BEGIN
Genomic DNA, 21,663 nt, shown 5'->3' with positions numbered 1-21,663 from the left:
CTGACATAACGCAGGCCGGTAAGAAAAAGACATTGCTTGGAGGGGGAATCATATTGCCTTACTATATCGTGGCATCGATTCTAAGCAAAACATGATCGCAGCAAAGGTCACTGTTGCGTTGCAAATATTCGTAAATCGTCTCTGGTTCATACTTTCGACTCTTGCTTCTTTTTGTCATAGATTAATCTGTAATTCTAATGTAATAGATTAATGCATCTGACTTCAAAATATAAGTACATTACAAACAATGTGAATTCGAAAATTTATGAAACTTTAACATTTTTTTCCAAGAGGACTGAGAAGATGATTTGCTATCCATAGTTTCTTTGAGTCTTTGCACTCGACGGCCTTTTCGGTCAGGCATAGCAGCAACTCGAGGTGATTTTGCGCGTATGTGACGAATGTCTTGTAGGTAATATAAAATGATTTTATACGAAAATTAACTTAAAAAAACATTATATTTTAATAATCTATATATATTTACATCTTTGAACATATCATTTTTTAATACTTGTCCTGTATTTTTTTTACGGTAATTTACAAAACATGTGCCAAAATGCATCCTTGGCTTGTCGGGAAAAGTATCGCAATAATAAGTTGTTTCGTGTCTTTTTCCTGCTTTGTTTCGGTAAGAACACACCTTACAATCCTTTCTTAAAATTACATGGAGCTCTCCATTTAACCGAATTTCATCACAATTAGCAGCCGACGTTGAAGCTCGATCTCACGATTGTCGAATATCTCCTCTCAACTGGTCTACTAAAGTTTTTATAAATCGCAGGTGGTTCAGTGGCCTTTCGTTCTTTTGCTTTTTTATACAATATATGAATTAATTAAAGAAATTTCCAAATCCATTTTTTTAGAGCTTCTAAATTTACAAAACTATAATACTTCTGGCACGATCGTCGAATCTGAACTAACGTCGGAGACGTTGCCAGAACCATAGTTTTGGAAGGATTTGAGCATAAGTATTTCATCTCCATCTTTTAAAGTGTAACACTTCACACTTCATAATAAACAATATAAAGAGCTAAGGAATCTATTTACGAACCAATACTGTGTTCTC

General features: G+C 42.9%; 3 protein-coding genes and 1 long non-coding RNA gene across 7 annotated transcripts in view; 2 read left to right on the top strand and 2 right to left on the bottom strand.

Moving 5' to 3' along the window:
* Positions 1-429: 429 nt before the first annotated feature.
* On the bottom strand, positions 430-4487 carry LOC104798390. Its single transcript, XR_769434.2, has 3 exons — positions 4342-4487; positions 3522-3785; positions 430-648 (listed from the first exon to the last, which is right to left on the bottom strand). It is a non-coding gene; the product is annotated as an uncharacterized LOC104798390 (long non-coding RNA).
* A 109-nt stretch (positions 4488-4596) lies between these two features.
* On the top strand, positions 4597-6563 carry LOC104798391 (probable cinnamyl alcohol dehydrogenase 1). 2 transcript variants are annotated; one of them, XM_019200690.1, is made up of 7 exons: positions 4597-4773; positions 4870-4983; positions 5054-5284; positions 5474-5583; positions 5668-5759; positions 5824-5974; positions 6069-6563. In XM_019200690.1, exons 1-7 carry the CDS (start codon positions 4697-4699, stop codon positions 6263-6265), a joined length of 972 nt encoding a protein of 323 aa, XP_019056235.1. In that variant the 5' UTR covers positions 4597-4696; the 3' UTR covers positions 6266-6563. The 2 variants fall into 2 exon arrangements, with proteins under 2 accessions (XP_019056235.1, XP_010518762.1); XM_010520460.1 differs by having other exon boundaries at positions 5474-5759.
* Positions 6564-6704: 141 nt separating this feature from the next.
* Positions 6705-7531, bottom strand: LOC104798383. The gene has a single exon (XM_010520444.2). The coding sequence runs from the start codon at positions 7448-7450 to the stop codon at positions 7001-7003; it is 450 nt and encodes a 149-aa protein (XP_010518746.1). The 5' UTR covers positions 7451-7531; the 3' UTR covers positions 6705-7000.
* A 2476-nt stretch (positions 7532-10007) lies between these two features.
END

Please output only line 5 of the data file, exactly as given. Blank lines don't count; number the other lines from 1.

* Positions 1-429: 429 nt before the first annotated feature.